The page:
What #BlackLivesMatter Means One Year Later

August 21, 2015
Desiree Griffiths, 31, of Miami, holds up a sign saying "Black Lives Matter", with the names of Michael Brown and Eric Garner, two black men recently killed by police, during a protest Friday, Dec. 5, 2014, in Miami. People are protesting n

Desiree Griffiths, 31, of Miami, holds up a sign saying "Black Lives Matter", with the names of Michael Brown and Eric Garner, two black men recently killed by police, during a protest Friday, Dec. 5, 2014, in Miami. People are protesting nationwide against recent decisions not to prosecute white police officers involved in the killing of black men.

(AP Photo/Lynne Sladky)

It’s been a year since Michael Brown’s death and the birth of the Black Lives Matter movement.  Sundiata Cha-Jua is African American Studies professor at the University of Illinois. He explains how black lives matter went from a hashtag to the early stages of a social movement, and what comes next.

“I’m not sure that I would call it a movement, well maybe it is a movement in the sense that there are many different organizations and tendencies operating around a slogan, Black Lives Matter. The question is what are the components? What are the goals? We’ve yet to see the platform but that’s indicative of the early stages of any social movement,” said Cha-Jua.

The Black Lives Matter hashtag has drawn attention to the issue of police brutality. In the past year, a number of videos have gone viral showing sometimes lethal force against African Americans; but there's been confusion over the meaning of the words "Black Lives Matter" that has led to the controversial hashtag, #AllLivesMatter.

“The strategies that led us to build what was built in the sixties and seventies took advantage of the latest technology, but centered around a people approach."
-Sundiata Cha-Jua

Photo Credit: University of Illinois at Urbana-Champaign

“Obviously the people who created the slogan Black Lives Matter value life." said Cha-Jua. "The Black Lives Matter slogan speaks to the particularity of the use of violence against African Americans in such a disproportionate way. Not just simple coercion, but deadly force,” explained Cha-Jua.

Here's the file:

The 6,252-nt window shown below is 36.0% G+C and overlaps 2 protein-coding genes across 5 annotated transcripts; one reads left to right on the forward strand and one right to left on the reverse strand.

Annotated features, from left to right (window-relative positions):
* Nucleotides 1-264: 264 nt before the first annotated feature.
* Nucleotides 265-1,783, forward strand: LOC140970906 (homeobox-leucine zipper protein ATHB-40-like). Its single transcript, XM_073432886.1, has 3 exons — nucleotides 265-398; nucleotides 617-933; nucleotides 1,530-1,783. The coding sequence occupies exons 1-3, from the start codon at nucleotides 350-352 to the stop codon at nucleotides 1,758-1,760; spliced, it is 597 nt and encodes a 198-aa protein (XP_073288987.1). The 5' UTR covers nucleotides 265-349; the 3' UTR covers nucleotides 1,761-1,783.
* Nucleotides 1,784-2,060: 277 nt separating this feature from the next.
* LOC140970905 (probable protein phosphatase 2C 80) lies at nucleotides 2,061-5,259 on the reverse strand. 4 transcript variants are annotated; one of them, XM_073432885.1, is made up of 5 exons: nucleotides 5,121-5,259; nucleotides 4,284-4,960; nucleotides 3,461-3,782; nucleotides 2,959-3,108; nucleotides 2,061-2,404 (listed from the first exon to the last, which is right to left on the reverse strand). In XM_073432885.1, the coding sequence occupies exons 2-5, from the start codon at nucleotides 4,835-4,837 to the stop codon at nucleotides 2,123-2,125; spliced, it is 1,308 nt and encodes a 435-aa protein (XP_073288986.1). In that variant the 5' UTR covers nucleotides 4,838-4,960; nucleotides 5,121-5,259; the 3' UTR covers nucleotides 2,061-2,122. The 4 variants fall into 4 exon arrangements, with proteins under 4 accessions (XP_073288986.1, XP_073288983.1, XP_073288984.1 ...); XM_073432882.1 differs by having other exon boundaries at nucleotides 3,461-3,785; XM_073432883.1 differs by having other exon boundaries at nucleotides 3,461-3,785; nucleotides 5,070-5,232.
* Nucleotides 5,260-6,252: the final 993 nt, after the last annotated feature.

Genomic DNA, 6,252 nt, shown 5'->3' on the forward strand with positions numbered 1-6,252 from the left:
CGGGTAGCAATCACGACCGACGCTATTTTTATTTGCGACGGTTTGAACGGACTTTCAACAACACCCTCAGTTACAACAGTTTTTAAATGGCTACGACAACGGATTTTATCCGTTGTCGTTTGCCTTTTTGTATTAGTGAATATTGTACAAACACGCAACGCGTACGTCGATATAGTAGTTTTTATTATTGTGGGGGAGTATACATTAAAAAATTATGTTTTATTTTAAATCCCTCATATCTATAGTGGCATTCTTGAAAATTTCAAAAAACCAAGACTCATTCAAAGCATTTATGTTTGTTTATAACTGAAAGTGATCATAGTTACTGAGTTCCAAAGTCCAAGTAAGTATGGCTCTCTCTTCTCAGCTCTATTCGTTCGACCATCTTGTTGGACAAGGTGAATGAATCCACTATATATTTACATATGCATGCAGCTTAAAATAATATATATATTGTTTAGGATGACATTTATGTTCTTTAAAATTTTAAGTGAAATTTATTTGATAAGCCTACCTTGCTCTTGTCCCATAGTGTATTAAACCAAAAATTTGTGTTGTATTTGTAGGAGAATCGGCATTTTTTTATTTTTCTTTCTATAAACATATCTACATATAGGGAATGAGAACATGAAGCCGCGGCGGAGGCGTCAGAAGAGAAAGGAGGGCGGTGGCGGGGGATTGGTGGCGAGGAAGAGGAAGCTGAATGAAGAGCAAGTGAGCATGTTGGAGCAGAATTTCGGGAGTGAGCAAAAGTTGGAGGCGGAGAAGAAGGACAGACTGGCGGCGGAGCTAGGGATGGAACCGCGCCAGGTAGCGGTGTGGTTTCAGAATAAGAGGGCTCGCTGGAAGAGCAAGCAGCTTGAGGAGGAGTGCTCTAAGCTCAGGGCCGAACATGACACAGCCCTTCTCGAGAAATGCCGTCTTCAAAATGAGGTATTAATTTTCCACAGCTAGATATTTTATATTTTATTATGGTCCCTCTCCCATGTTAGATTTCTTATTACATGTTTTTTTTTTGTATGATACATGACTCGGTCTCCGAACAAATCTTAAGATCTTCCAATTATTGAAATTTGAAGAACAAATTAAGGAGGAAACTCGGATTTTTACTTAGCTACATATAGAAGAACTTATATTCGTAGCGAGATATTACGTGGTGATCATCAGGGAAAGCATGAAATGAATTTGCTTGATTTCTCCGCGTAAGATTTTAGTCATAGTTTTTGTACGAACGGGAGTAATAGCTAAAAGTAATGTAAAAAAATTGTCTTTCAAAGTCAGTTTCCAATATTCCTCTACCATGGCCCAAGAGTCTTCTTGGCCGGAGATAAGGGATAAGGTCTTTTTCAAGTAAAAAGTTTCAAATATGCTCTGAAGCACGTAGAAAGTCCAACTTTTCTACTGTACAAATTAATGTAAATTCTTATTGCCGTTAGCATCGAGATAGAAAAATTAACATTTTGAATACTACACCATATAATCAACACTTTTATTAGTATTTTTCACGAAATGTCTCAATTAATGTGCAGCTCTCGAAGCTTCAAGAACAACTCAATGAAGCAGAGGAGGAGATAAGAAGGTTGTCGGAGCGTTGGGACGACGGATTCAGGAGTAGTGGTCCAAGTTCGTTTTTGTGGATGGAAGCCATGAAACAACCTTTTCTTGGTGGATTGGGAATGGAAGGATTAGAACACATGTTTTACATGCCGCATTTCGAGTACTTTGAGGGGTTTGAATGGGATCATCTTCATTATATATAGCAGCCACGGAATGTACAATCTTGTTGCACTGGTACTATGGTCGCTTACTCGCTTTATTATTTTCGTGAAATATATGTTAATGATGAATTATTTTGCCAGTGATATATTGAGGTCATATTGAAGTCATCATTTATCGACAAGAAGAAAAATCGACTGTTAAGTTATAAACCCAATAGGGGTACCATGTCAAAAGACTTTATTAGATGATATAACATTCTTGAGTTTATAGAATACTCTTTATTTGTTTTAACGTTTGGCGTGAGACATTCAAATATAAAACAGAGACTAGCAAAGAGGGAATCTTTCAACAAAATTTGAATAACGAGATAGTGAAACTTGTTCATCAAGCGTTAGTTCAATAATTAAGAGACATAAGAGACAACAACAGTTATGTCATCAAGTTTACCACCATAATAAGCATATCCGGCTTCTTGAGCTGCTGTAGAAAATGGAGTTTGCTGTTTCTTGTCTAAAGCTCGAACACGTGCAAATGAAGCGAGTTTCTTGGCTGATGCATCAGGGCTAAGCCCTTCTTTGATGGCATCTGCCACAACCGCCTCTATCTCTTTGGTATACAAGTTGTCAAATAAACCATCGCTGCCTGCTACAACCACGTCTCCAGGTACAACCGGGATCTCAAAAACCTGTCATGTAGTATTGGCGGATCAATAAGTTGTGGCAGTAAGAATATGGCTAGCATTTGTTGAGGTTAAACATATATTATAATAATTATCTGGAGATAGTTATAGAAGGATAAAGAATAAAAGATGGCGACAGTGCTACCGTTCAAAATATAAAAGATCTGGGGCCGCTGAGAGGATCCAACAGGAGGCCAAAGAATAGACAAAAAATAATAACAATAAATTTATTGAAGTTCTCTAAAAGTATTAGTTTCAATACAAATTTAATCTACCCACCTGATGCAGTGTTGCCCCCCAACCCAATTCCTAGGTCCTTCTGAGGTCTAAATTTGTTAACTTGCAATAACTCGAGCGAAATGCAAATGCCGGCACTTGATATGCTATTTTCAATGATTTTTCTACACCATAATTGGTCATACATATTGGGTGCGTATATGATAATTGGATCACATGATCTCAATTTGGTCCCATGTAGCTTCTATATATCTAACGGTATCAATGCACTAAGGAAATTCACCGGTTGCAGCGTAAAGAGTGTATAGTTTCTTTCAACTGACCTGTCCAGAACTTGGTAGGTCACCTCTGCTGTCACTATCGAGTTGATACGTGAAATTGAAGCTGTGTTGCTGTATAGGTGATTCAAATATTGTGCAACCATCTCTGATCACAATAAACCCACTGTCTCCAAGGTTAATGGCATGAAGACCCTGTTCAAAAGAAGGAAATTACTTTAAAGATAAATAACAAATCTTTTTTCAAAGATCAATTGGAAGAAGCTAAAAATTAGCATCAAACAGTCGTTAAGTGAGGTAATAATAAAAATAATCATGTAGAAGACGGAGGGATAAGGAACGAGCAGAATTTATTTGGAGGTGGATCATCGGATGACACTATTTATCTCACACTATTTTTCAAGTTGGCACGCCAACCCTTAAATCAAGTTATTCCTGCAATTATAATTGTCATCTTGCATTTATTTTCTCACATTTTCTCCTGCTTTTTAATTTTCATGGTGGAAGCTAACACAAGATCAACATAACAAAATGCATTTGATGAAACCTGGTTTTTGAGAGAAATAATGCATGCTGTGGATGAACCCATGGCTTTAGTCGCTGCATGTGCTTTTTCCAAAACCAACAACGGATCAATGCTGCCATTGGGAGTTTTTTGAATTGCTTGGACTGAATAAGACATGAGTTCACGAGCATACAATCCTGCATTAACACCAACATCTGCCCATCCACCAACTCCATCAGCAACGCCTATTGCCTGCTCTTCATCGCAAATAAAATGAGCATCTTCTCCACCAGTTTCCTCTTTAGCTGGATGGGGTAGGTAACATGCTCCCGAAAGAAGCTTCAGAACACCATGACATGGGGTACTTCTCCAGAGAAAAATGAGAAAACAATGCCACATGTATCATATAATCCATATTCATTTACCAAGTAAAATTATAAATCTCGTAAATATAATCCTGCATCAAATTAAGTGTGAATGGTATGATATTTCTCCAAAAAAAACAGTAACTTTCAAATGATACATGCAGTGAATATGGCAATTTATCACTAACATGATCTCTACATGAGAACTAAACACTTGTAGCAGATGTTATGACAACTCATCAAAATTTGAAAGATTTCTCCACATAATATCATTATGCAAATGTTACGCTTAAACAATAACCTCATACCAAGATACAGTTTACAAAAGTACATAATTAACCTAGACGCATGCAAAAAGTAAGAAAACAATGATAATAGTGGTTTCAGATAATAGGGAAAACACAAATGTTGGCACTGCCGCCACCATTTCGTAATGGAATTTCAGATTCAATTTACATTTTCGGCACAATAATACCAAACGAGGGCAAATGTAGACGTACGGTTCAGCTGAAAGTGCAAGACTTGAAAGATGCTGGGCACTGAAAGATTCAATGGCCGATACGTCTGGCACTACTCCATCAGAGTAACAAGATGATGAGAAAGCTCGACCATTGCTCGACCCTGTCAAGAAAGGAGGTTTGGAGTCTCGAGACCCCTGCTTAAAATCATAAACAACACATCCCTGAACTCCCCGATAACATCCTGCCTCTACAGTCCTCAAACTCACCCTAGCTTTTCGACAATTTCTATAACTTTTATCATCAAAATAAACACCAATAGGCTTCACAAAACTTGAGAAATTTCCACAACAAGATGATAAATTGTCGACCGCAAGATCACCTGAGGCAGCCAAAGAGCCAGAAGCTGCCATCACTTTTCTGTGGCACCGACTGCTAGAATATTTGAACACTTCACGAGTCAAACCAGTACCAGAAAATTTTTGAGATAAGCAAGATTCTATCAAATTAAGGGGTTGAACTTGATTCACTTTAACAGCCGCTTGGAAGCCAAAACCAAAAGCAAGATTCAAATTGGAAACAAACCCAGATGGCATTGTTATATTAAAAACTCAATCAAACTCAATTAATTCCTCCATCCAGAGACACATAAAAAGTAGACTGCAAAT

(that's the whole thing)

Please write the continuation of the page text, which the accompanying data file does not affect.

The Black Lives Matter movement has changed the conversation around racialized violence. Cha-Jua said since the hashtag started, there has been more awareness among the white population that black people aren't making up the problem of mistreatment by police.

But there's something unique about the Black Lives Matter movement, and the people behind it.

“The activists have become younger, and that is very, very, very significant. The activists have also become increasingly women. That is very, very important," said Cha-Jua.

"The majority of African American population is increasingly female, so when you say you want to speak for the majority, you’re going to have to speak from a perspective that is largely derived from how black women understand the world and from their experiences,” Cha-Jua said.

According to Cha-Jua, the Black Lives Matter slogan has a broad reach across social media, but he says that's not enough. He argues that the movement lives too much online, and not enough in the actual communities of African Americans.

“The strategies that led us to build what was built in the sixties and seventies took advantage of the latest technology, but centered around a people approach," said Cha-Jua, "That meant you had to knock on people’s doors, sit down with them, talk with them, and if these kids think that they can tweet their damn way to freedom, then they are sorely misguided.”

Black Lives Matter expanded the conversation about racialized violence in the United States, and Cha Jua says cases are now viewed in the context of a larger problem… not as isolated incidents.

However, to make a lasting difference, he says the movement has to address the roots of the problems that started that discussion.

“Black Lives Matter has become something that’s very easy to identify, and I’m going to say it again, it’s more hashtag than reality," said Cha-Jua.

"What’s happening down on the ground in local communities? What are the kinds of demands be put down around policing, housing, education, ending food deserts? What’s the internal strategy of the African American community?" asked Cha-Jua.

 

Story source: WILL